DS, DD1 and DD2 all got the results they deserved, very much commensurate with the amount of work they put in. Varying results, but they also did a wide variety of extra-curricular things. We do not resent paying for DS's slightly less than stellar results because the alternative was for him to be a basket case. He was happy, which is had not been in mainstream state school. That was worth every penny of the cash.

We never felt we were paying for results (although the ability for them to achieve top results in good company was a very good motivation for us- the girls got mostly A*s, and as they had equally clever friends they never had to feel like freaks).

SantanaLopez Tue 11-Mar-14 22:55:04

Message deleted by MNHQ. Here's a link to our Talk Guidelines.

Quinteszilla Tue 11-Mar-14 23:02:17

We let our ds1 sit exams for a few selective independents for secondary. We are very happy with our choice of state for primary, and private for secondary.

He got a good education in the state system, and is a rounded and grounded boy. There is nothing wrong with being educated together with children from all walks of life and varied ethnicity (well as varied as you can be within a Catholic school).

I am also so far very happy with his secondary school. I am not putting pressure on him regards results, but I am expecting the grades for effort to be high as I want him to always do his best and not slack and lag behind.

Have two children, and let them go private for secondary, that is my advice to you. Good luck. smile

TheBeautifulVisit Tue 11-Mar-14 23:38:25

Is this thread for real? You might curtail your family because you don't want your offspring mixing with the proles (who make up 93% of children in the UK). <boggle>

diabolo Wed 12-Mar-14 07:39:53

Nowhere does the OP say that she won't have more children. She says she will only be able to afford private secondary education for 2.

She doesn't mention not mixing with "proles" etc. it seems like some of you are attributing words and motivations to her of your own making for the sake of causing a row.

higgle Wed 12-Mar-14 07:52:37

Why private secondary for 2?

I tackled this problem by sending my two private up to 11 and then to grammar school. The importance of getting the best possible education from 4 - 11 cannot be over estimated. Once you have got them started and enjoying learning, doing an extra language, being taught by the very best teachers and learning the discipline of doing prep after school from age 7 they have very good habits that last into adulthood.
Mine both did their homework without being told straight after school when they transferred to state school.

My two got excellent A levels at Grammar Scool and the eldest went to Oxford, got a well paid job with ease and is off ( fingers crossed ) to do a fully funded Masters next year . DS2 is at an excellent redbrick uni. doing an interesting and unusual subject.

A trawl through the results columns in the local paper showed that the ex prep children from my sons classes that went to the local private secondary did not do as well as the gramar/high school pupils.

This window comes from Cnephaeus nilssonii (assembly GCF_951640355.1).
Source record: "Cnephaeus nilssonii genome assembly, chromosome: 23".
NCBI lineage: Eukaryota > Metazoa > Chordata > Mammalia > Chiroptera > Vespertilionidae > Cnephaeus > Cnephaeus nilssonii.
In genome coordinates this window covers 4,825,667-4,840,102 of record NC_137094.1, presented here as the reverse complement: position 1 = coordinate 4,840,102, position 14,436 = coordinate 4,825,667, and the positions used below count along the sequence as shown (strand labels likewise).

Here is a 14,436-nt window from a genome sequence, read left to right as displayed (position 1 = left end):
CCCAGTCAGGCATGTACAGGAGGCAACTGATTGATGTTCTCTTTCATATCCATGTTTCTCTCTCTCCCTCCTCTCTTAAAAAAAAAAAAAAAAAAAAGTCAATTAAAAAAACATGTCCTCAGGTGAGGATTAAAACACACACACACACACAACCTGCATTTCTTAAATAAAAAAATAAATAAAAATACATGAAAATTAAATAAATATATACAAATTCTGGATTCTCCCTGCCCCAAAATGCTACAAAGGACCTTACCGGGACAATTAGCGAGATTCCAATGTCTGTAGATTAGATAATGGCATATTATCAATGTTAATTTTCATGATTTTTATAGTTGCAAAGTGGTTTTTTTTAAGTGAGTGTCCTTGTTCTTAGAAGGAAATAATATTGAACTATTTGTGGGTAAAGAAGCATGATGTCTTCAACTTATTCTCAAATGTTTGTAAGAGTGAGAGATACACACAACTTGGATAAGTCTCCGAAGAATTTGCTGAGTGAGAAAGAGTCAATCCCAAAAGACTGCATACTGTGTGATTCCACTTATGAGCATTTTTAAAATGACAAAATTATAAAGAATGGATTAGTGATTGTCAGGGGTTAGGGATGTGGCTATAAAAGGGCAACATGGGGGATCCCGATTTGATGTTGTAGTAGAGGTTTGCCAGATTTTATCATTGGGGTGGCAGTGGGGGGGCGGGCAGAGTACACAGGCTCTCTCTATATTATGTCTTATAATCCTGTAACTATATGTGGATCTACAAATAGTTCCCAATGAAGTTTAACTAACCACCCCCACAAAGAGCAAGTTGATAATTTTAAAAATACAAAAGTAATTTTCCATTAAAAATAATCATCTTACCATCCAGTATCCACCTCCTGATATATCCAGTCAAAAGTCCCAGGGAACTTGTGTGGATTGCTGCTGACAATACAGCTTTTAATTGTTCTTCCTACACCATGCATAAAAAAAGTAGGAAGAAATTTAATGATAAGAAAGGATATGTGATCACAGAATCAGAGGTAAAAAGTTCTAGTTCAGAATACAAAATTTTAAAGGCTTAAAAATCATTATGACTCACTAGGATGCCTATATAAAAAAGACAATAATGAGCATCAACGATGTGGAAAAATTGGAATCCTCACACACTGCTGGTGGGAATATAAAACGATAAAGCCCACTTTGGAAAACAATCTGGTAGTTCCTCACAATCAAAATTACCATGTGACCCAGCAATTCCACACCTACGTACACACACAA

If it is results you are looking for I think there is a strong argument for private first and as good a state school as you can get into for secondary. Friends of ours who have moved their children from state to private at 11 have found that the change in expectations is a lot of pressure, and if they are not used to the discipline and high expectations it can be a bit of a shock to the system.

higgle Wed 12-Mar-14 07:58:10

And another thing! I found there was greater social diversity at the prep school than the state grammar. There were the children of Russians, local farmers, a few army people, a rock star's children, some children from less affluent backgrounds who had scholarships from age 4, Black, Chinese and eastern european children all being educated in a very rural bit of this country. I'm afraid by comparison grammar school is very white and middle class.

Quinteszilla Wed 12-Mar-14 08:11:44

Higgle is right, if you are in an area with grammar schools, this may be your very best bet.

Martorana Wed 12-Mar-14 08:38:27

Bearing in mind that even children from private schools sometimes fail the 11+. Shocking, I know, but true. I'm sure Michael Gove will have sorted out that little anomaly soon but until that happy day.......

Quinteszilla Wed 12-Mar-14 09:01:53

Yes Martorana sometimes they do, and it is no doubt as devastating to them and their parents as when a state educated child fails. We would have been upset if our son had no offers so I can fully empathize with everyone in this situation.

OP is simply wondering what is best use of her finances and how to make their funds stretch to private education for two children. She deserves honest answers, not irrelevant responses from people with an axe to grind with private education.

Martorana Wed 12-Mar-14 09:05:45

And suggesting that she solves the "problem" by moving to a grammar school area as if she will then get a "free pass" into a grammar school is just daft. It's a gamble. And a gamble she might lose.

Quinteszilla Wed 12-Mar-14 09:09:39

Yes she might. Nobody knows anything for certain. Op is asking for experiences. Care to share yours, rather than just pick on others?

SantanaLopez Wed 12-Mar-14 09:13:35

Sadly no grammar schools around here, although we might have to move south in a few years so it's something to keep in mind.